Induced hypernatraemia is protective in acute lung injury

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    Background: Sucrose induced hyperosmolarity is lung protective but the safety of administering hyperosmolar sucrose in patients is unknown. Hypertonic saline is commonly used to produce hyperosmolarity aimed at reducing intra cranial pressure in patients with intracranial pathology. Therefore we studied the protective effects of 20% saline in a lipopolysaccharide lung injury rat model. 20% saline was also compared with other commonly used fluids. Methods: Following lipopolysaccharide-induced acute lung injury, male Sprague Dawley rats received either 20% hypertonic saline, 0.9% saline, 4% albumin, 20% albumin, 5% glucose or 20% albumin with 5% glucose, i.v. During 2 h of non-injurious mechanical ventilation parameters of acute lung injury were assessed. Results: Hypertonic saline resulted in hypernatraemia (160 (1) mmol/l, mean (SD)) maintained through 2 h of ventilation, and in amelioration of lung oedema, myeloperoxidase, bronchoalveolar cell infiltrate, total soluble protein and inflammatory cytokines, and lung histological injury score, compared with positive control and all other fluids (p ≤ 0.001). Lung physiology was maintained (conserved PaO2, elastance), associated with preservation of alveolar surfactant (p ≤ 0.0001). Conclusion: Independent of fluid or sodium load, induced hypernatraemia is lung protective in lipopolysaccharide-induced acute lung injury.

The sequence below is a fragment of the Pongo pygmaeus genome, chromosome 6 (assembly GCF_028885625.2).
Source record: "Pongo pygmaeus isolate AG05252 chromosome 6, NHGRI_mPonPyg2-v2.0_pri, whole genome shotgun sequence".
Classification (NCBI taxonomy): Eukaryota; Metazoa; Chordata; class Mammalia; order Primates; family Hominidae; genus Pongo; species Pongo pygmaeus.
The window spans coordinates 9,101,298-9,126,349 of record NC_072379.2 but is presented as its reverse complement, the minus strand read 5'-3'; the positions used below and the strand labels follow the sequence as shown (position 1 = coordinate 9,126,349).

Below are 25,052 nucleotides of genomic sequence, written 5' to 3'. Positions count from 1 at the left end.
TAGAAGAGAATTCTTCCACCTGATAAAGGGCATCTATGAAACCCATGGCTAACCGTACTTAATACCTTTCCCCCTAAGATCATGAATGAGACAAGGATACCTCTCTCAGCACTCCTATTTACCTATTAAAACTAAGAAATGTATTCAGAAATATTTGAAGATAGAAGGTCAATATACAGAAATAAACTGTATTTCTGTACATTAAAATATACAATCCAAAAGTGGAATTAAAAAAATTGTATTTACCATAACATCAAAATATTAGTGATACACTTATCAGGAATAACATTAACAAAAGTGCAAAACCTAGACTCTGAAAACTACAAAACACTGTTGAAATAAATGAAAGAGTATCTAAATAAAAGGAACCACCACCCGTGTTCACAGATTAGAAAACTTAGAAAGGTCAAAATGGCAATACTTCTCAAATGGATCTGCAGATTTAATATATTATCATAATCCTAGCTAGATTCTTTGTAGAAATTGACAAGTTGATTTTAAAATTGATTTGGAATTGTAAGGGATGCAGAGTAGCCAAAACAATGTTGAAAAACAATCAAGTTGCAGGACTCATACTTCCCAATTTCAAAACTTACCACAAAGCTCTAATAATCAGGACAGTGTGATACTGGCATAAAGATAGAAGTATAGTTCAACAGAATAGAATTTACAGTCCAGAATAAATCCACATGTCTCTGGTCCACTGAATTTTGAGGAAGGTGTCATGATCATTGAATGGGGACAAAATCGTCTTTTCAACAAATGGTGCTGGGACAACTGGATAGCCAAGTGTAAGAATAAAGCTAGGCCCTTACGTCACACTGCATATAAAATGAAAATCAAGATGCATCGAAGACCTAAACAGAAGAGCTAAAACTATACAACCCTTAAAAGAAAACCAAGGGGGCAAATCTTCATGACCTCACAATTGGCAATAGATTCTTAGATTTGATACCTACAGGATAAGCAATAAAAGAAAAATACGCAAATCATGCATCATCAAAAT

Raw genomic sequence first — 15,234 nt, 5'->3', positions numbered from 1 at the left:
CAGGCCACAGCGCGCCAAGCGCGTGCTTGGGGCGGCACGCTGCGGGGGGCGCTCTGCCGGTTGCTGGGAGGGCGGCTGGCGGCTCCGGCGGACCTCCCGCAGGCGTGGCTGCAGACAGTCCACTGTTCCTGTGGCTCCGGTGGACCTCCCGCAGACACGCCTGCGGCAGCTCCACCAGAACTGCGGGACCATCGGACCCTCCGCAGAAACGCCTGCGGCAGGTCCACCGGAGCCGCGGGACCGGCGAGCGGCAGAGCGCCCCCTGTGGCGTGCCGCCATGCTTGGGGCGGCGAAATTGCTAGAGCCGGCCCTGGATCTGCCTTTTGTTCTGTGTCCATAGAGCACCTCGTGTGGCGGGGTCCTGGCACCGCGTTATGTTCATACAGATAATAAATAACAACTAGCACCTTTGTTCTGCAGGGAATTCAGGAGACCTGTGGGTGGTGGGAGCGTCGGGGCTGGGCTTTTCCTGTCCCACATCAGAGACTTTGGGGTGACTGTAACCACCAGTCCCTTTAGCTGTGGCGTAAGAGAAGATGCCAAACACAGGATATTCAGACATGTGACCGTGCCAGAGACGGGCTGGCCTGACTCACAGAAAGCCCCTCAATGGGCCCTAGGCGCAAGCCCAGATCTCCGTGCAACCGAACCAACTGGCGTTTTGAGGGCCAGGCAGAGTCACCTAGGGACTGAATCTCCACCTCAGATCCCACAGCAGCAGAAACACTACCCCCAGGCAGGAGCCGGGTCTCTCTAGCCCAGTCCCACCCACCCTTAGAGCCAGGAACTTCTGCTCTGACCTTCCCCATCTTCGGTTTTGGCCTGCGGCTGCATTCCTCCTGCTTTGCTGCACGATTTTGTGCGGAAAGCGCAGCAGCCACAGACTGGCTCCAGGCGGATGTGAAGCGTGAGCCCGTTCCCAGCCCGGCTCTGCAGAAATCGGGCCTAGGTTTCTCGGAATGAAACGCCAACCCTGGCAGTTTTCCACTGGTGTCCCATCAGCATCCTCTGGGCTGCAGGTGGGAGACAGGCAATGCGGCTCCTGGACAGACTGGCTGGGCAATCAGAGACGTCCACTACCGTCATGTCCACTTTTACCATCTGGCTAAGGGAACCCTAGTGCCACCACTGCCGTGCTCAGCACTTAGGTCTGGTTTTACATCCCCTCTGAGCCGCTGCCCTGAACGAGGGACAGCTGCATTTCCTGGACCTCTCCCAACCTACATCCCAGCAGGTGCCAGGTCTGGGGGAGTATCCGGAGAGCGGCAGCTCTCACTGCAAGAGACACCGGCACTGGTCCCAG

Original languageEnglish
    Pages (from-to)56-67
    Number of pages12
    JournalRespiratory Physiology & Neurobiology
    Publication statusPublished - 15 Jun 2016


    • Fluids
    • Hypernatraemia
    • Hypertonic saline
    • LPS lung injury model
    • Lung injury
    • Lung oedema


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